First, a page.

I was asked yesterday by loyal reader Andrew to check in on this, and so I shall do so here... the question posed to me concerned how Alexi Ogando has been faring against offenses that have been fortunate enough to get a second look or third look at him this season, with the hypothesis being that his 2.5-pitch arsenal may predispose him to opposing teams catching onto his tricks faster, and being able to sit on the fastball, or some such.
Here are all of the starts Ogando has made this season where those starts have been made at least twice against a particular team (if that's as clear as mud, you should get the idea pretty quickly from the chart):
"So," you're thinking, "what's your point?" I'm glad you're thinking that. Basically, Ogando has made two starts against seven different teams this season, and three starts against five different teams this season.
In seven start No. 1's, he's pitched a total of 46.2 innings.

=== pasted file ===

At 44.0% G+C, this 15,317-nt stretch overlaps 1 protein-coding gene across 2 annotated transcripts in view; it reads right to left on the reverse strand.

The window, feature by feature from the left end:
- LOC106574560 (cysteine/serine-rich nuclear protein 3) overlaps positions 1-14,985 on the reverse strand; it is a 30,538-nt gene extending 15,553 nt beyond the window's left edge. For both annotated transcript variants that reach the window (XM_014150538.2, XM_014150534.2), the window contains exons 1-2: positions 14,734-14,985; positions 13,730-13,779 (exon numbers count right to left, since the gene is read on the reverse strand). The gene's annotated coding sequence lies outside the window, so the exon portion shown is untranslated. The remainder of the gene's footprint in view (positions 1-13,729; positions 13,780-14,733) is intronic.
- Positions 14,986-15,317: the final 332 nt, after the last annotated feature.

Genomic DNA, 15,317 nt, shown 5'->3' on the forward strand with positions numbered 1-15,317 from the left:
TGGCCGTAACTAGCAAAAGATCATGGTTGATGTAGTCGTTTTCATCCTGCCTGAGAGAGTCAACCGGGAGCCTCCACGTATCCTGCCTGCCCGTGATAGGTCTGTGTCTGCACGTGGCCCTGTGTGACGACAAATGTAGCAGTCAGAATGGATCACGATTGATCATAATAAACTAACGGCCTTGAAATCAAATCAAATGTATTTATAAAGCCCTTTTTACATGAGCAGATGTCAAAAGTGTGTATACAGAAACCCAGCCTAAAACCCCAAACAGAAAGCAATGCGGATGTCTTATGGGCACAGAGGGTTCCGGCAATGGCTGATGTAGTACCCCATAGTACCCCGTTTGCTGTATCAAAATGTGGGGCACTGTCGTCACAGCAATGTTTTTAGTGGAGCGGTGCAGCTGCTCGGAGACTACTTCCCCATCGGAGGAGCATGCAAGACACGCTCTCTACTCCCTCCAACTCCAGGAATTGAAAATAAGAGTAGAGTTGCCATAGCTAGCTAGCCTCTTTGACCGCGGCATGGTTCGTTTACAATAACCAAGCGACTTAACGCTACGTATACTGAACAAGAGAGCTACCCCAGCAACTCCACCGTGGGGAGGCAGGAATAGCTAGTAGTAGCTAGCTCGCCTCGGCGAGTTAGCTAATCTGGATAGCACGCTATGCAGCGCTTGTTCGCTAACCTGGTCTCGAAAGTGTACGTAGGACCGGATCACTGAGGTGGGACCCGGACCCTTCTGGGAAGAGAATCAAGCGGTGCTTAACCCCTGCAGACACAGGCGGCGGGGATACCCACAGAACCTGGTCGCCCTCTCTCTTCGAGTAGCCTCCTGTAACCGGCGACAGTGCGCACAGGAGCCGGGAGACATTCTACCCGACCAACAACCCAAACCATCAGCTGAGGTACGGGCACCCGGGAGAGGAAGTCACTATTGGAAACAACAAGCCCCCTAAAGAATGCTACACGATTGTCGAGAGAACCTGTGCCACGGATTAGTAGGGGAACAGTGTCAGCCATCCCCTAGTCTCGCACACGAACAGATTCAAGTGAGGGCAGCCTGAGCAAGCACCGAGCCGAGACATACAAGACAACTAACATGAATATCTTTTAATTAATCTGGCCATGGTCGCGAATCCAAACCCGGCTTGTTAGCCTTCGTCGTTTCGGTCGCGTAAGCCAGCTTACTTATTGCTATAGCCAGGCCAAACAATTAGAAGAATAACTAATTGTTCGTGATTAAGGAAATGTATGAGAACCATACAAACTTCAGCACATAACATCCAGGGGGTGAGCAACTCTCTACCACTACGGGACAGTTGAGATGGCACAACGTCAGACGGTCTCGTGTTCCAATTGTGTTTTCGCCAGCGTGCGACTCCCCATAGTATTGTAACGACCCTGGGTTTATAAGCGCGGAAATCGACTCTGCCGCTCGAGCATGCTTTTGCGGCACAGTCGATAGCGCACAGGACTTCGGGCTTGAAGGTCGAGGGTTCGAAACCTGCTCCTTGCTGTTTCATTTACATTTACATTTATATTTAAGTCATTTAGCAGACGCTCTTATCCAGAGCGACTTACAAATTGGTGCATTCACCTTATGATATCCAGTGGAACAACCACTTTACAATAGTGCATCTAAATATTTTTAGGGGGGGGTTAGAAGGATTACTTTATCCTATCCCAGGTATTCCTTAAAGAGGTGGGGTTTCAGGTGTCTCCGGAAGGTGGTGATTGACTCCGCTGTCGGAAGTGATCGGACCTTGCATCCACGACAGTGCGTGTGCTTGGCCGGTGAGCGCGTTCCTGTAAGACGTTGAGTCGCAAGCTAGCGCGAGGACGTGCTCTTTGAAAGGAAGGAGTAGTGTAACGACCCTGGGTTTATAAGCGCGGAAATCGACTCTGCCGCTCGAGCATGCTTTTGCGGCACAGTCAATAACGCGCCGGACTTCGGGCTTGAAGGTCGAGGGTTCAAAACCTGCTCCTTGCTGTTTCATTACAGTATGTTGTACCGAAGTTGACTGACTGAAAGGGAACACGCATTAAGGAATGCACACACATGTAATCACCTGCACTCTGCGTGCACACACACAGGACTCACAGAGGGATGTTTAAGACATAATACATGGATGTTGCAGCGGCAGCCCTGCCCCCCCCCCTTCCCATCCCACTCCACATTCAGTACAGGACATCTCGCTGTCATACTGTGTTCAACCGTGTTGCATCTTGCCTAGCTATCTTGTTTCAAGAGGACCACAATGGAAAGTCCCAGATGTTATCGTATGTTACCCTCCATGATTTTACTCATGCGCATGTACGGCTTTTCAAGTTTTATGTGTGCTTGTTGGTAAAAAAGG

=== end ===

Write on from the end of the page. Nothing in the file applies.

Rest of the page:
In seven start No. 2's, he's pitched a total of 44 innings.
In five start No. 3's, he's pitched a total of 27 innings. I'll let you decide whether these samples are adequate for our purposes.
Now that we know how many total innings we're talking about, I can share with you Ogando's per-start averages in his first, second, and third starts against teams that he's faced multiple times this season:
Start No. 1: 6.2 IP, 4.1 H, 1.3 ER, 1.7 BB, 4.6 K, 0.9 HR, 98 pitches, 61 strikes, 65 Game Score, +.215 WPA
Start No. 2: 6.1 IP, 5.4 H, 2.1 ER, 1.6 BB, 5.0 K, 0.1 HR, 101 pitches, 65 strikes, 58 Game Score, +.122 WPA
Start No. 3: 5.1 IP, 7.0 H, 4.0 ER, 1.8 BB, 3.4 K, 0.6 HR, 96 pitches, 61 strikes, 41 Game Score, -0.131 WPA
Now, we still don't know how much of this is random variation/noise, but looking at these numbers, it's very, very clear that Ogando has pitched progressively worse against teams who have gotten second and third looks at him this season. We've answered that part of the question beyond any doubt.
Of course, it's true that Ogando has pitched worse overall as the season has progressed *, and there have been one-start teams that have smacked him around (e.g. the Mets, who touched him for six runs in three innings in late June), and it's also true that we can't really render a final judgment on this until we know how the rest of the starting pitchers around the league fare in those second and third go-rounds.
So, basically, this means something ... unless it doesn't.